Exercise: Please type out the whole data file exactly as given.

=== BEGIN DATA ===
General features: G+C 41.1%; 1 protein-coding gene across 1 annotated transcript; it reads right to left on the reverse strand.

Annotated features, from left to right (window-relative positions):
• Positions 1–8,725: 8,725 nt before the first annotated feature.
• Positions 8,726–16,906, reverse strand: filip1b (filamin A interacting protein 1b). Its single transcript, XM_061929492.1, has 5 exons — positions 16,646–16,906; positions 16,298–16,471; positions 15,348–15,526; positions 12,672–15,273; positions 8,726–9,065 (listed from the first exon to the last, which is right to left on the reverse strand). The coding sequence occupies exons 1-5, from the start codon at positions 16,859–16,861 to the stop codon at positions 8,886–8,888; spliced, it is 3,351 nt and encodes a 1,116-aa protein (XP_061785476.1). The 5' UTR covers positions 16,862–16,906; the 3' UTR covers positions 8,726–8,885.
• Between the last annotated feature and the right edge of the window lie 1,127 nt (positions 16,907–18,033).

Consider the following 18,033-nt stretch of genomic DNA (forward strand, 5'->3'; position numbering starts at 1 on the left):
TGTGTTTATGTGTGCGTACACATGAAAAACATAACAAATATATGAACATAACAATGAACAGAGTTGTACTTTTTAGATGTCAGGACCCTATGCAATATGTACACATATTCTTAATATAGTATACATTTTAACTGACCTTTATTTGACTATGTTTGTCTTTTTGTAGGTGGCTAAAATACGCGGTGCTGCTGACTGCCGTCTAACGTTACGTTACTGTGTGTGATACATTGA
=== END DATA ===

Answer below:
General features: G+C 41.1%; 1 protein-coding gene across 1 annotated transcript; it reads right to left on the reverse strand.

Annotated features, from left to right (window-relative positions):
• Positions 1–8,725: 8,725 nt before the first annotated feature.
• Positions 8,726–16,906, reverse strand: filip1b (filamin A interacting protein 1b). Its single transcript, XM_061929492.1, has 5 exons — positions 16,646–16,906; positions 16,298–16,471; positions 15,348–15,526; positions 12,672–15,273; positions 8,726–9,065 (listed from the first exon to the last, which is right to left on the reverse strand). The coding sequence occupies exons 1-5, from the start codon at positions 16,859–16,861 to the stop codon at positions 8,886–8,888; spliced, it is 3,351 nt and encodes a 1,116-aa protein (XP_061785476.1). The 5' UTR covers positions 16,862–16,906; the 3' UTR covers positions 8,726–8,885.
• Between the last annotated feature and the right edge of the window lie 1,127 nt (positions 16,907–18,033).

Consider the following 18,033-nt stretch of genomic DNA (forward strand, 5'->3'; position numbering starts at 1 on the left):
TGTGTTTATGTGTGCGTACACATGAAAAACATAACAAATATATGAACATAACAATGAACAGAGTTGTACTTTTTAGATGTCAGGACCCTATGCAATATGTACACATATTCTTAATATAGTATACATTTTAACTGACCTTTATTTGACTATGTTTGTCTTTTTGTAGGTGGCTAAAATACGCGGTGCTGCTGACTGCCGTCTAACGTTACGTTACTGTGTGTGATACATTGA